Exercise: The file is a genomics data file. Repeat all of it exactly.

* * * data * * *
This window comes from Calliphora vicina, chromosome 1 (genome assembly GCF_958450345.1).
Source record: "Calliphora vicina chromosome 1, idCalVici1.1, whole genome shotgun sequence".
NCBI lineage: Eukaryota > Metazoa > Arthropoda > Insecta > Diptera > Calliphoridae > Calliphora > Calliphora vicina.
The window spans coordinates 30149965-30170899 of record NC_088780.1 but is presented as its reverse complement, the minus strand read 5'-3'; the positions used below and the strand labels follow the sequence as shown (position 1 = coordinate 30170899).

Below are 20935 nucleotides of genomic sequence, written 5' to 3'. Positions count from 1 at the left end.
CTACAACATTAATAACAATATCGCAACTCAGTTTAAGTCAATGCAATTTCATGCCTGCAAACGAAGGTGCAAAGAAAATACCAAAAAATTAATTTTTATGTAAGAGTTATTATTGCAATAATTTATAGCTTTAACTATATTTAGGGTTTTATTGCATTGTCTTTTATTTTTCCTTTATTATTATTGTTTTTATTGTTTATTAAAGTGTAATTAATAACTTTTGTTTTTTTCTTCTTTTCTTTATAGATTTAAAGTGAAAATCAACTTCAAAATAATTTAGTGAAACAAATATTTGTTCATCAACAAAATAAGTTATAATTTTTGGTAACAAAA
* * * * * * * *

This window comes from Calliphora vicina, chromosome 1 (genome assembly GCF_958450345.1).
Source record: "Calliphora vicina chromosome 1, idCalVici1.1, whole genome shotgun sequence".
NCBI lineage: Eukaryota > Metazoa > Arthropoda > Insecta > Diptera > Calliphoridae > Calliphora > Calliphora vicina.
The window spans coordinates 30149965-30170899 of record NC_088780.1 but is presented as its reverse complement, the minus strand read 5'-3'; the positions used below and the strand labels follow the sequence as shown (position 1 = coordinate 30170899).

Below are 20935 nucleotides of genomic sequence, written 5' to 3'. Positions count from 1 at the left end.
CTACAACATTAATAACAATATCGCAACTCAGTTTAAGTCAATGCAATTTCATGCCTGCAAACGAAGGTGCAAAGAAAATACCAAAAAATTAATTTTTATGTAAGAGTTATTATTGCAATAATTTATAGCTTTAACTATATTTAGGGTTTTATTGCATTGTCTTTTATTTTTCCTTTATTATTATTGTTTTTATTGTTTATTAAAGTGTAATTAATAACTTTTGTTTTTTTCTTCTTTTCTTTATAGATTTAAAGTGAAAATCAACTTCAAAATAATTTAGTGAAACAAATATTTGTTCATCAACAAAATAAGTTATAATTTTTGGTAACAAAA